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Bench Racing Ammo: Bubba at 'dilla

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Throughout the office this week, we’ve all been rehashing this past weekend’s event at Unadilla, trying to pick out a cool and/or unique topic for our Motosport Outlet Bench Racing Ammo feature (which if you haven’t noticed, we’ve moved from Tuesdays to Thursdays.) DC then fired out this weird anomaly: From 2002 to 2004, in his first three seasons on the AMA professional circuit, James Stewart never lost a moto at Unadilla on his KX125—even against the four-strokes! However, from 2005 to now, he has not actually finished a moto. In fact, the last two years he has failed to make it out of the first practice.

James Stewart’s Unadilla Careeer Results

2002 – 1-1
2003 – 1-1
2004 – 1-1
2005 – 29 - 40
2006 – 40 - 40
2007 – DNS - DNS

Forget about the Racer X cover curse—It’s Unadilla that’s got James jinxed!

Stewart's bad luck at Unadilla continues...

photo: Paul Buckley

It’s also interesting to note that this past weekend neither the first- or second-place rider in the AMA Motocross standings scored any points. We all know that the current leader, Ricky Carmichael, has chosen not to race and with Stewart crashing, we figured this would mark the first time in a while that this has happened….

Then DC dropped this tale on us:

Back in 1985, when the AMA was still holding three different championship classes -- 125cc, 250cc and 500cc -- the 125 title was wrapped up early by Team Honda's Ron Lechien, and the 500cc title had been put on ice by Yamaha's Broc Glover before the final round of the series at Washougal. However, the 250cc title was up for grabs between Kawasaki's Jeff Ward, Honda's Johnny O'Mara and Yamaha's Rick Johnson. So Honda took the drastic step of putting both Lechien and David Bailey -- the 500cc runner-up to Glover-- in the 250 class for the last race in the hopes of helping O'Mara catch Ward. So Yamaha responded in kind by sending Glover into the 250 class to maybe help Rick Johnson's longshot at the 250 title…. At least I think that’s what happened.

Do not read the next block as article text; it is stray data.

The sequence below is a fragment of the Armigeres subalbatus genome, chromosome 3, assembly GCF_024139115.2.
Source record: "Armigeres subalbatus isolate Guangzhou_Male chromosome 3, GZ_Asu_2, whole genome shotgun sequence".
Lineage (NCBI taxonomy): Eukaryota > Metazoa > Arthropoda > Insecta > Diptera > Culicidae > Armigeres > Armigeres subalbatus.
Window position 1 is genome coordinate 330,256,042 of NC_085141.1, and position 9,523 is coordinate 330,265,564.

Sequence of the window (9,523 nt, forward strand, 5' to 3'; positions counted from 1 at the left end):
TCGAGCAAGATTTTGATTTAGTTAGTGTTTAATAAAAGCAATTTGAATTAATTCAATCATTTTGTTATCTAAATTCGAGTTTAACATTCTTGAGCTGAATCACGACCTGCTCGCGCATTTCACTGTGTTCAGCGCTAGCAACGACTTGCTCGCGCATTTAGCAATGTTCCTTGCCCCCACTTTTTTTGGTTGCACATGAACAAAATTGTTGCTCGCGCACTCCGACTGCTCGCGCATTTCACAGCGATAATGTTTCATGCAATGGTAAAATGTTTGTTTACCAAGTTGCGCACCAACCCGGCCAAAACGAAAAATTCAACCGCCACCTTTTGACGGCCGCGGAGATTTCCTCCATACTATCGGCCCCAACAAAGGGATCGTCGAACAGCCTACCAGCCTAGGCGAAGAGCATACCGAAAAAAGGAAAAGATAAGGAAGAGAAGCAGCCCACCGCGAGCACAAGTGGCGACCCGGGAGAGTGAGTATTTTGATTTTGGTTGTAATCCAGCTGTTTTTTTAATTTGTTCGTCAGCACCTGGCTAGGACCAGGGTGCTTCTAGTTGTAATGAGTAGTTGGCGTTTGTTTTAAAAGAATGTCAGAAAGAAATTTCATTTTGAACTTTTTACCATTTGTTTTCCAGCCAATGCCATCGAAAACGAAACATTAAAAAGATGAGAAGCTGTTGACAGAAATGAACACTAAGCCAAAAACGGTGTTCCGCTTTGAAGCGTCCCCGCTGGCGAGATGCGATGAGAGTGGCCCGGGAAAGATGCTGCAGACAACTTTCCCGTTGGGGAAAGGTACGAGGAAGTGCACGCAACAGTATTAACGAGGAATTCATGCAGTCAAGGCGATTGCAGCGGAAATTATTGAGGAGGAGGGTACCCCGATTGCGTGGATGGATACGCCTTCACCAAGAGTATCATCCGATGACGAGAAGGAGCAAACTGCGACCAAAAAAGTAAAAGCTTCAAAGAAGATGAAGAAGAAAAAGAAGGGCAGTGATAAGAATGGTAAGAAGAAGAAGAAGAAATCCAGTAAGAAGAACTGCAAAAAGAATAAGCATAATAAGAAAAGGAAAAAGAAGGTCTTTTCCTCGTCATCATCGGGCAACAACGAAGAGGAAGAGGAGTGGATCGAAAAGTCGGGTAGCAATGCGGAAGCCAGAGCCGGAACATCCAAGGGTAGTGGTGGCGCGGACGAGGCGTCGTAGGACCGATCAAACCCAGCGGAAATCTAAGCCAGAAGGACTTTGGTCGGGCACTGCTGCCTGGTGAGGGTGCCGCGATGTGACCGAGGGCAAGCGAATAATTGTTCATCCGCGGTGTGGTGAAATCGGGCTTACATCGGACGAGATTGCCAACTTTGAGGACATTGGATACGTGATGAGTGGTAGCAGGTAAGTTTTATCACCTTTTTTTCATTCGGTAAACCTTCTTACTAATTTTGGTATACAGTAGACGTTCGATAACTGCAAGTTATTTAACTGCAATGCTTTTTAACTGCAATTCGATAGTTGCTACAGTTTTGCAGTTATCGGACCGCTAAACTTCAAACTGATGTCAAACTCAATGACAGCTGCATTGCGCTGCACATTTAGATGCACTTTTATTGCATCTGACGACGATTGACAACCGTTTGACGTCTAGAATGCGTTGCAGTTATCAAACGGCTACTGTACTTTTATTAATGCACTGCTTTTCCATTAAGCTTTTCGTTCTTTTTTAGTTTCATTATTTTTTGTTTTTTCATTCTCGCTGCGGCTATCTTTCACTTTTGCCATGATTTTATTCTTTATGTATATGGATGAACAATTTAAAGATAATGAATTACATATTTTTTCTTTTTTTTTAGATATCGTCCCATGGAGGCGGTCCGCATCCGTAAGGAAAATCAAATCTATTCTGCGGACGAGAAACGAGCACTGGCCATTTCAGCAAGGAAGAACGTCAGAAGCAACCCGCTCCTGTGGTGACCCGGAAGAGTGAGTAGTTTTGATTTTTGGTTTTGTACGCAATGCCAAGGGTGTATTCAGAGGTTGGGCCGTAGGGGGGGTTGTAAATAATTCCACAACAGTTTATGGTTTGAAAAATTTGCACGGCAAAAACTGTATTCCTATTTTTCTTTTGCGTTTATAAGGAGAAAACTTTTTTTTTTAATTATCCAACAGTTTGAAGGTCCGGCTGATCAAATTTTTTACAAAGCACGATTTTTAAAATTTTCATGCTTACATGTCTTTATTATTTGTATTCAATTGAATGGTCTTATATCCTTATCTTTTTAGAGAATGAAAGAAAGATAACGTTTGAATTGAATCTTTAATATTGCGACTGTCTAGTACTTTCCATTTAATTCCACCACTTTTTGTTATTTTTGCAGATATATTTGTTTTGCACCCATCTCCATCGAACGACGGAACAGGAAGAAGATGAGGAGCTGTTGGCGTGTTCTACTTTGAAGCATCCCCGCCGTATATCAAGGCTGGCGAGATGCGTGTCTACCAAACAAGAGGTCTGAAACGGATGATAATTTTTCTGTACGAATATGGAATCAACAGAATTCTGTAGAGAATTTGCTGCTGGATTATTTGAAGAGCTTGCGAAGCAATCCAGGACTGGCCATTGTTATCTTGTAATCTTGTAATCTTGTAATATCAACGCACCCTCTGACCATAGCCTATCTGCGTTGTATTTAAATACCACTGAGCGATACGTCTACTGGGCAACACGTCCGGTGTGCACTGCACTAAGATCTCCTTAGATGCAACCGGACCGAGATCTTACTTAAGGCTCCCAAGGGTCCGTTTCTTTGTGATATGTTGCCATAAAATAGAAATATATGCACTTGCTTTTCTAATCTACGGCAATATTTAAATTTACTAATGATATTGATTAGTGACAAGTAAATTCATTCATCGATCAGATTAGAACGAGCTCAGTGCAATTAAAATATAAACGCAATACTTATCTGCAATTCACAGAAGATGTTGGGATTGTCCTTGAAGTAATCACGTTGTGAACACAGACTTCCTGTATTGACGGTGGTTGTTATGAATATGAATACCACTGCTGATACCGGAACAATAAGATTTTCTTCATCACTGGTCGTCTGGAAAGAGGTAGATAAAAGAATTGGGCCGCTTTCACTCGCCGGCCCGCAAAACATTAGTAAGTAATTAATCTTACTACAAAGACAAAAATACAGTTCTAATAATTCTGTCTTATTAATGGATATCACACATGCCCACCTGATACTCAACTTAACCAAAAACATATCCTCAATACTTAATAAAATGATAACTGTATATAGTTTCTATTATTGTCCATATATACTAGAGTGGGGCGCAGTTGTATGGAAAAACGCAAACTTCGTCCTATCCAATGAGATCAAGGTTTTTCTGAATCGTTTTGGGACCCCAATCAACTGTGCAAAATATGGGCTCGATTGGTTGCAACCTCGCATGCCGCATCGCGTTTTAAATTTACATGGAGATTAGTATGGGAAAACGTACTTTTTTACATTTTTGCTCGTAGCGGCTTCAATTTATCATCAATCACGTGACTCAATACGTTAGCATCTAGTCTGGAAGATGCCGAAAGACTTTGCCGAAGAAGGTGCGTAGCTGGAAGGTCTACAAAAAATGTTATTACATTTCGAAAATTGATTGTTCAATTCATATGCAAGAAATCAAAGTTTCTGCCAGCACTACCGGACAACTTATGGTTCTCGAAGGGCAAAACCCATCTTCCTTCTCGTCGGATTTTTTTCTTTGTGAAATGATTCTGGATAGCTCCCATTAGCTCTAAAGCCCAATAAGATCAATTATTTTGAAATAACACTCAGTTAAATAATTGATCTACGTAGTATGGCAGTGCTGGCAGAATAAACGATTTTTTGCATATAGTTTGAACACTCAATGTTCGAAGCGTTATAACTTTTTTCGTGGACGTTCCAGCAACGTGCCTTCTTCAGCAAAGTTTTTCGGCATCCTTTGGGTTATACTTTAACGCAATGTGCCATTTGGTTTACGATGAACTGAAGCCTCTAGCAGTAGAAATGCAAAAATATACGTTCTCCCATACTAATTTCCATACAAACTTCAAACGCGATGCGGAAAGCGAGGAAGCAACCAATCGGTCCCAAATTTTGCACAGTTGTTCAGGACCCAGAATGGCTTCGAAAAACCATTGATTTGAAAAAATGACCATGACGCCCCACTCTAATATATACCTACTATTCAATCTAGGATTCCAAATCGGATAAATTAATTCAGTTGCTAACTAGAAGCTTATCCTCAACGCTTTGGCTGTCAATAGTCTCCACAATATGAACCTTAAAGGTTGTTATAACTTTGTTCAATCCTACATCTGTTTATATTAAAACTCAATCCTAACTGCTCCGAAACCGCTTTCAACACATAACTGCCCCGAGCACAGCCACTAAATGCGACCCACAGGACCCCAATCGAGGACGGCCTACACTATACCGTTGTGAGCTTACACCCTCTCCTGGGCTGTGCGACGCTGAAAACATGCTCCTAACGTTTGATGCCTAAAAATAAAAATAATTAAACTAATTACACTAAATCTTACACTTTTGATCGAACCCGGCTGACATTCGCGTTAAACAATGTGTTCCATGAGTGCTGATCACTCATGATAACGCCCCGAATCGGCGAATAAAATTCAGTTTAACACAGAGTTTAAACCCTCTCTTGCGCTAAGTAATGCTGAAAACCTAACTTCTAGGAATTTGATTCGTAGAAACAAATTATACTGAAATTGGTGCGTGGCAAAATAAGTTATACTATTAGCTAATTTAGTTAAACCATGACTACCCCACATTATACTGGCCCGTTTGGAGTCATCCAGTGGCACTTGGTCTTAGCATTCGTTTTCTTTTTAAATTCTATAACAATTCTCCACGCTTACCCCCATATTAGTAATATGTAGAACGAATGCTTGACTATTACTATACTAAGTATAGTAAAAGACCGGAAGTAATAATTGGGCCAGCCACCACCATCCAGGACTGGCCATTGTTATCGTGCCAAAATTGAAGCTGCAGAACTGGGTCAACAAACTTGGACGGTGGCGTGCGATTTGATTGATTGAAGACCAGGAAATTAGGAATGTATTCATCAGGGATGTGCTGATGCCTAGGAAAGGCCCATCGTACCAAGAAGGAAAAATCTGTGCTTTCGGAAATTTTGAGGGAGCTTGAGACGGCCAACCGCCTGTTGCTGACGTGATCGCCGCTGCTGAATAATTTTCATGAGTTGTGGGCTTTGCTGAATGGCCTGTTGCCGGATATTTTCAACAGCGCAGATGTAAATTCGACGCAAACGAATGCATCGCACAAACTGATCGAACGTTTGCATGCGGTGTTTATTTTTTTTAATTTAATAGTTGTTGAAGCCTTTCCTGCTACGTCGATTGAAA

“I rode the 250 to help Johnny—Honda wanted us all in there!” said Ronnie Lechien this morning when I called him at Maxima to see if he remembered it the same way. “The class was stacked, and it was kind of dusty too. Something happened to me in the first moto, but I think I came back and won the second moto. It didn’t matter—Johnny won the overall, but Wardy still got his title.”

One last question for the Dogger: I told him I would give him $10 if he could tell me who won the 500cc that day.

“Phil Larson!” He yelled. Nope.
“Goat Breker?” Nope.

When he finally gave up, I reminded him that with the first and second-ranked 500cc out, the door was open for Yamaha privateer Eric Eaton, from Tacoma, WA, to win his one and only national in the 500cc class at Washougal, and Suzuki's A.J. Whiting took advantage of Ronnie's absence in the 125 class to win his one and only national that day.   

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